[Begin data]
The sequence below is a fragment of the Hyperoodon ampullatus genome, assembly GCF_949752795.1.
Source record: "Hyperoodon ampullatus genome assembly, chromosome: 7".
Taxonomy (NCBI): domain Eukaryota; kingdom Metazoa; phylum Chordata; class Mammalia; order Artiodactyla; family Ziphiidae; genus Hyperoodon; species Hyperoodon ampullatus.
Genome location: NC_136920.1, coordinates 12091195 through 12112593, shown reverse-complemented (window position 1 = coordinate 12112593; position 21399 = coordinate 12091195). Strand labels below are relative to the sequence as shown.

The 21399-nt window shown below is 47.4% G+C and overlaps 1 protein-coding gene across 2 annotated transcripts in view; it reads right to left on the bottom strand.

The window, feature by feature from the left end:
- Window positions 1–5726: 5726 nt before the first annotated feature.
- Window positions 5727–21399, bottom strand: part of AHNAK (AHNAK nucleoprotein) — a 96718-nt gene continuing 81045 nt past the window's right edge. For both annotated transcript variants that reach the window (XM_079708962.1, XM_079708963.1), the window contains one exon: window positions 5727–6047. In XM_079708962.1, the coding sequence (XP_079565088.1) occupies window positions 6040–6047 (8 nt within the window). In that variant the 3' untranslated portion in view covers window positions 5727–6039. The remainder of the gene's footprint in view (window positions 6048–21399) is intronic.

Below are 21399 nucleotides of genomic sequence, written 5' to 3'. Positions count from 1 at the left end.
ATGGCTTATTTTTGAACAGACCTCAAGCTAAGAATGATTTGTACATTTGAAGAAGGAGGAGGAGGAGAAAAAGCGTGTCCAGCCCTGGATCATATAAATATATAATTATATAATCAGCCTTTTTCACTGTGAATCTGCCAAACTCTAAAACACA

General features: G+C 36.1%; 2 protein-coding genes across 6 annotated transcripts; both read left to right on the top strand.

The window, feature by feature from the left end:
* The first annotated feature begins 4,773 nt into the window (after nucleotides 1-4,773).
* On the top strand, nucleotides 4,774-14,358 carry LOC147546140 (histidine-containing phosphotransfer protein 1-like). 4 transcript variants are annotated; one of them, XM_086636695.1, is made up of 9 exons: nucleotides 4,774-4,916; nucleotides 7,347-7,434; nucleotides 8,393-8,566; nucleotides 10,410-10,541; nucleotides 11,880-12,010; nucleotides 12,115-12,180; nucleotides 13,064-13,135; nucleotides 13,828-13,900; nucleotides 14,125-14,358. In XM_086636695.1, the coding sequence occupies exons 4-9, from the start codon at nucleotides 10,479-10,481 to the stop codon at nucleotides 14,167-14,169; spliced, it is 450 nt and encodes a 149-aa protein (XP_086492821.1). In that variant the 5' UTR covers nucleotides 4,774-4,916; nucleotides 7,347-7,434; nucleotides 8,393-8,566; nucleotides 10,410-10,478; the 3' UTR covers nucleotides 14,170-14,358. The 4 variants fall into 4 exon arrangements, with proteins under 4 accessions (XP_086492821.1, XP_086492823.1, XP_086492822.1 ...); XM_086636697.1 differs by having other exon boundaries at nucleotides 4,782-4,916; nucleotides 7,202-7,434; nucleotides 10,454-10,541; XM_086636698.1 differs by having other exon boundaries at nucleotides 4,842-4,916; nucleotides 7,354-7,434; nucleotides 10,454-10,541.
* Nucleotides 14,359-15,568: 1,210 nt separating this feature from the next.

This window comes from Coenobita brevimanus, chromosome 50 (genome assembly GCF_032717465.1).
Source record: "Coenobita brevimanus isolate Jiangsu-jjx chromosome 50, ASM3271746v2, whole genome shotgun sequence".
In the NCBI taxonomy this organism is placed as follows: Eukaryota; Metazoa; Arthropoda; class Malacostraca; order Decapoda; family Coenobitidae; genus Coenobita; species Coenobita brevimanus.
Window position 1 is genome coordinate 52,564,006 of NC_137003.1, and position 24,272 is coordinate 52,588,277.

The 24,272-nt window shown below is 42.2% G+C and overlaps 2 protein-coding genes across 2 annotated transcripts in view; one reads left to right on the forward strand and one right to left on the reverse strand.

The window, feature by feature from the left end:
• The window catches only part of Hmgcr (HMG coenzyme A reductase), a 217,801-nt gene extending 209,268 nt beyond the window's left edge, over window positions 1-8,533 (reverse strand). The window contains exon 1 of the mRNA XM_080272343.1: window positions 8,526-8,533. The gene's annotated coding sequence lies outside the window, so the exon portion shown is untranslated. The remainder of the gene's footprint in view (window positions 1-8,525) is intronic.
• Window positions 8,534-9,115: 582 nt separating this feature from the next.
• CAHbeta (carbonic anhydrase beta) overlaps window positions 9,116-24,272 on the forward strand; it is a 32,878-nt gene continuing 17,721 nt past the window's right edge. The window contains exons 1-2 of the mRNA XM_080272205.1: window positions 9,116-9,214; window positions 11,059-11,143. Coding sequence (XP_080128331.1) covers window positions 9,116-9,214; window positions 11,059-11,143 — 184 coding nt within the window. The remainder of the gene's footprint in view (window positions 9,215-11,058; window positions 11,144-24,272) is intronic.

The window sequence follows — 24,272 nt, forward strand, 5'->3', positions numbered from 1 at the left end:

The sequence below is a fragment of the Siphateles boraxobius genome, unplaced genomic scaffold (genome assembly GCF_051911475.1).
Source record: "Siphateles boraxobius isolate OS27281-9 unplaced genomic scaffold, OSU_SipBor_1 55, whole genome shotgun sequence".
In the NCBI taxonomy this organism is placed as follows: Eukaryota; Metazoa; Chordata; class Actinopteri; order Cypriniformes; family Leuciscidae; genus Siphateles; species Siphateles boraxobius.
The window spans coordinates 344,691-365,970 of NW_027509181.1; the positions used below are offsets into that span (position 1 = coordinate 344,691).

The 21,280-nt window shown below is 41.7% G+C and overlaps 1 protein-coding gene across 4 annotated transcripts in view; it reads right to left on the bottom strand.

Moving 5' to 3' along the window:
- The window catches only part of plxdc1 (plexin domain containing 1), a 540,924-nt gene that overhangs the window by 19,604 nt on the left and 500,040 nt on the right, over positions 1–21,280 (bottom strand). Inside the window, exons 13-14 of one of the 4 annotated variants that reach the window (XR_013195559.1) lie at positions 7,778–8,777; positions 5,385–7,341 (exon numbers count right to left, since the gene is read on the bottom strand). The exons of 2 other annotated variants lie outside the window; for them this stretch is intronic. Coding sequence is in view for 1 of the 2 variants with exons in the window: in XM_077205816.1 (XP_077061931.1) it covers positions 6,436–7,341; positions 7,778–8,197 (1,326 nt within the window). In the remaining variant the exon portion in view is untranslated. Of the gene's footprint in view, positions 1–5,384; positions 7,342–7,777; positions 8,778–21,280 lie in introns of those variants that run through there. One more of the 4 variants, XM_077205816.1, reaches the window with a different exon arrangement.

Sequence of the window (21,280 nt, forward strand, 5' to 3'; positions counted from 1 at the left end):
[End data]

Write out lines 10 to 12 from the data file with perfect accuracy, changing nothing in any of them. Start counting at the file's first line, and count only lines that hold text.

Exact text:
ATGGCTTATTTTTGAACAGACCTCAAGCTAAGAATGATTTGTACATTTGAAGAAGGAGGAGGAGGAGAAAAAGCGTGTCCAGCCCTGGATCATATAAATATATAATTATATAATCAGCCTTTTTCACTGTGAATCTGCCAAACTCTAAAACACA

General features: G+C 36.1%; 2 protein-coding genes across 6 annotated transcripts; both read left to right on the top strand.

The window, feature by feature from the left end: